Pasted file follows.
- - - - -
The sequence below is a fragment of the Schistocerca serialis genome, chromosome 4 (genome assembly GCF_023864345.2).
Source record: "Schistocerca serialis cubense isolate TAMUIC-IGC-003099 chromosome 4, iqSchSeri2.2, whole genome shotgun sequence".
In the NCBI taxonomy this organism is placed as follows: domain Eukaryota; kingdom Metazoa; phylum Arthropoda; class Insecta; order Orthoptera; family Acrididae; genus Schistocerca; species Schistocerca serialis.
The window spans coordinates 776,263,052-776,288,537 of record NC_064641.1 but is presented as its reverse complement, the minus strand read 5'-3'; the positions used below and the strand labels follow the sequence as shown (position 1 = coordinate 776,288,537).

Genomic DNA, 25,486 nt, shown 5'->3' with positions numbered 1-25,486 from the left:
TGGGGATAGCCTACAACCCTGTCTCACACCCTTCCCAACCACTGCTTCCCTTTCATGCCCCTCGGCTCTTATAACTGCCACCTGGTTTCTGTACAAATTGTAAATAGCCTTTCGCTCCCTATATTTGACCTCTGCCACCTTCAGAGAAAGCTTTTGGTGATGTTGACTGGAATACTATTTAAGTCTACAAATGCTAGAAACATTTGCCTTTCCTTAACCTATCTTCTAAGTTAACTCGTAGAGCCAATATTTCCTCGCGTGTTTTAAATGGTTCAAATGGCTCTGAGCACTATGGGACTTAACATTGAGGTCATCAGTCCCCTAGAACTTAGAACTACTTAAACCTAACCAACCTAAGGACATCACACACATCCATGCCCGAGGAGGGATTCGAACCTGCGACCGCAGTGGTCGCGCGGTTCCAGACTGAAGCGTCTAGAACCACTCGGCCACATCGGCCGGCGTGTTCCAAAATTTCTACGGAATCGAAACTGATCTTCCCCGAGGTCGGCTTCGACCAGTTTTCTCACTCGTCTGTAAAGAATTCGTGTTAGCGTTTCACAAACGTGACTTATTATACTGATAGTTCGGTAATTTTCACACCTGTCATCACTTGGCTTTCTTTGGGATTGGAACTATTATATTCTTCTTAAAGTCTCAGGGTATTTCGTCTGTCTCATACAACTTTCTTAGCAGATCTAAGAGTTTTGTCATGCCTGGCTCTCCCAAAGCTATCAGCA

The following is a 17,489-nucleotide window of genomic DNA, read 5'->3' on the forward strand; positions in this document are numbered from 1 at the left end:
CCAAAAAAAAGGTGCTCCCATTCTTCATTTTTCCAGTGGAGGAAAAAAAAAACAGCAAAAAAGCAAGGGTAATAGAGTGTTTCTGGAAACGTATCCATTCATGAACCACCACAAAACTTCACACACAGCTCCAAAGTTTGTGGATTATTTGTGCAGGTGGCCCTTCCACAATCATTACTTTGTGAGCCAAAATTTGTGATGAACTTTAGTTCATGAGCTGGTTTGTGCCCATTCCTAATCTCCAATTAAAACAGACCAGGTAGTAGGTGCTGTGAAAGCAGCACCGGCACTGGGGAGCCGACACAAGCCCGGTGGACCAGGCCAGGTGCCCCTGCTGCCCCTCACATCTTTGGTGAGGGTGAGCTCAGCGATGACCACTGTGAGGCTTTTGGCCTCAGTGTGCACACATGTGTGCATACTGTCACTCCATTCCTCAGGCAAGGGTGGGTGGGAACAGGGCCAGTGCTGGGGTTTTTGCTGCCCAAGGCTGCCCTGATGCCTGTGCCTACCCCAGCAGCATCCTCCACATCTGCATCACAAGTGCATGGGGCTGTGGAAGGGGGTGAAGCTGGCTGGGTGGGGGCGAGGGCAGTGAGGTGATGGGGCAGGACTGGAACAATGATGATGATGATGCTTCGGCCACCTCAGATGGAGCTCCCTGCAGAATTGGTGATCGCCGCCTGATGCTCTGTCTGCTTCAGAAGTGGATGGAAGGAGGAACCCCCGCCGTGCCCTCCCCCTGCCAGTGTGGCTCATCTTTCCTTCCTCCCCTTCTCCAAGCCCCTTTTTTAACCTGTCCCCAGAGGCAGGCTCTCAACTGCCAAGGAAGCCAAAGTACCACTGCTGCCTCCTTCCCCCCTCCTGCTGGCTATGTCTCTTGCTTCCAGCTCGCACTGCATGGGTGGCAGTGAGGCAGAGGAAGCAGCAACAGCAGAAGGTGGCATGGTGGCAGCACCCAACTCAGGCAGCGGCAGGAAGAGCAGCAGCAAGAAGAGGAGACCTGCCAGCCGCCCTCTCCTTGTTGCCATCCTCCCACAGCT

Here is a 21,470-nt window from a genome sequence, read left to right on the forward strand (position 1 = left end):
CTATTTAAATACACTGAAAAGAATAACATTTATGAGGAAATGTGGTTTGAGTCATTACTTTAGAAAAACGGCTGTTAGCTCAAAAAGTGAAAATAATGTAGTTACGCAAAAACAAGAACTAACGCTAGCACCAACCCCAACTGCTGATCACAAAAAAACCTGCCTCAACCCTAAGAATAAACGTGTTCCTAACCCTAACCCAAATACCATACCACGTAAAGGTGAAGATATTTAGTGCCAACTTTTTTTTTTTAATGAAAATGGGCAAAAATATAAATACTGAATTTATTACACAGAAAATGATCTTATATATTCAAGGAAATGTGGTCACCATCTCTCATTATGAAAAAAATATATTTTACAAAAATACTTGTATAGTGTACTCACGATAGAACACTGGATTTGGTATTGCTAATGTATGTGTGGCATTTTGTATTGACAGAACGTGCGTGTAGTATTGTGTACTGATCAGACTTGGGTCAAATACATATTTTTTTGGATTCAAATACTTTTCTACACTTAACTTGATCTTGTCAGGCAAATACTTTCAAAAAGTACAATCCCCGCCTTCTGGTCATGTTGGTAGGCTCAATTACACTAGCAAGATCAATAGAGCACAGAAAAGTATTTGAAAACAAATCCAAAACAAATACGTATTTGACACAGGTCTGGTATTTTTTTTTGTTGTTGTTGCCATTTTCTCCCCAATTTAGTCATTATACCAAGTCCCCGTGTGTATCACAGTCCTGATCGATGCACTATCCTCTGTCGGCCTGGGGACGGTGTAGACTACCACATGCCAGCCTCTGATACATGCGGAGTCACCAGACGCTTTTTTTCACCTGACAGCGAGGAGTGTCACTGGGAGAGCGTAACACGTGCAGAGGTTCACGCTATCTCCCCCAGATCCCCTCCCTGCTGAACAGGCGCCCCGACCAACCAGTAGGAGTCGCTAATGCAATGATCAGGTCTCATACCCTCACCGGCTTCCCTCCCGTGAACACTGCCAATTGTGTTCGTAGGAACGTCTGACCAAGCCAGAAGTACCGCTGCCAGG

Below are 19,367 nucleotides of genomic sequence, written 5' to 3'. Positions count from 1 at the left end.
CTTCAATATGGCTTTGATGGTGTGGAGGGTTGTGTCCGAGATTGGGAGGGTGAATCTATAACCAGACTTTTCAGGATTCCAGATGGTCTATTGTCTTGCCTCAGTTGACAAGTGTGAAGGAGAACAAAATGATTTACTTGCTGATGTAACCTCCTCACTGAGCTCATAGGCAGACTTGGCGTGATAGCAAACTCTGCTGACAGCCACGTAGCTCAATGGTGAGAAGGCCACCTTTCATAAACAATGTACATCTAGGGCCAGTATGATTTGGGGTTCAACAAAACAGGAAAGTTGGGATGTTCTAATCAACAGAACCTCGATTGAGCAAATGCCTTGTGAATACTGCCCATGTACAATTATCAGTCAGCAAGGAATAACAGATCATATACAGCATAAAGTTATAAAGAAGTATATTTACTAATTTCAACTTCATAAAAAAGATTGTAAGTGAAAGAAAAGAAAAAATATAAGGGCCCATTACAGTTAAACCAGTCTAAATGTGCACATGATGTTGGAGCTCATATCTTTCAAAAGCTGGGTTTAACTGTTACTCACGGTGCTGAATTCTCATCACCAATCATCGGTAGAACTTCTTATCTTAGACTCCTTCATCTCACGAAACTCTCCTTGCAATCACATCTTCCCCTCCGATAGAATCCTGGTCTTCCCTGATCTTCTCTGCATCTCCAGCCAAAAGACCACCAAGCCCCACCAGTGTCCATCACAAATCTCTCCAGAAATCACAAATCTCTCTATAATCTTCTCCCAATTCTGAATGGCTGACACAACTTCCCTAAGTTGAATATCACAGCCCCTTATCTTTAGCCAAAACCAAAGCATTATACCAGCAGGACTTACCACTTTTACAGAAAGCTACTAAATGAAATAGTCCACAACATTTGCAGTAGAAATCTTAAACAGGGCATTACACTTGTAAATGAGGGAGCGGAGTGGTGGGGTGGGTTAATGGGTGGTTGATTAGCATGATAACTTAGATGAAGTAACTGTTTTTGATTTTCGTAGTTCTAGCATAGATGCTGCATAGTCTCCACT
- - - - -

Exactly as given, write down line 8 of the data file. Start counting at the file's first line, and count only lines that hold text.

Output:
CCAAAAAAAAGGTGCTCCCATTCTTCATTTTTCCAGTGGAGGAAAAAAAAAACAGCAAAAAAGCAAGGGTAATAGAGTGTTTCTGGAAACGTATCCATTCATGAACCACCACAAAACTTCACACACAGCTCCAAAGTTTGTGGATTATTTGTGCAGGTGGCCCTTCCACAATCATTACTTTGTGAGCCAAAATTTGTGATGAACTTTAGTTCATGAGCTGGTTTGTGCCCATTCCTAATCTCCAATTAAAACAGACCAGGTAGTAGGTGCTGTGAAAGCAGCACCGGCACTGGGGAGCCGACACAAGCCCGGTGGACCAGGCCAGGTGCCCCTGCTGCCCCTCACATCTTTGGTGAGGGTGAGCTCAGCGATGACCACTGTGAGGCTTTTGGCCTCAGTGTGCACACATGTGTGCATACTGTCACTCCATTCCTCAGGCAAGGGTGGGTGGGAACAGGGCCAGTGCTGGGGTTTTTGCTGCCCAAGGCTGCCCTGATGCCTGTGCCTACCCCAGCAGCATCCTCCACATCTGCATCACAAGTGCATGGGGCTGTGGAAGGGGGTGAAGCTGGCTGGGTGGGGGCGAGGGCAGTGAGGTGATGGGGCAGGACTGGAACAATGATGATGATGATGCTTCGGCCACCTCAGATGGAGCTCCCTGCAGAATTGGTGATCGCCGCCTGATGCTCTGTCTGCTTCAGAAGTGGATGGAAGGAGGAACCCCCGCCGTGCCCTCCCCCTGCCAGTGTGGCTCATCTTTCCTTCCTCCCCTTCTCCAAGCCCCTTTTTTAACCTGTCCCCAGAGGCAGGCTCTCAACTGCCAAGGAAGCCAAAGTACCACTGCTGCCTCCTTCCCCCCTCCTGCTGGCTATGTCTCTTGCTTCCAGCTCGCACTGCATGGGTGGCAGTGAGGCAGAGGAAGCAGCAACAGCAGAAGGTGGCATGGTGGCAGCACCCAACTCAGGCAGCGGCAGGAAGAGCAGCAGCAAGAAGAGGAGACCTGCCAGCCGCCCTCTCCTTGTTGCCATCCTCCCACAGCT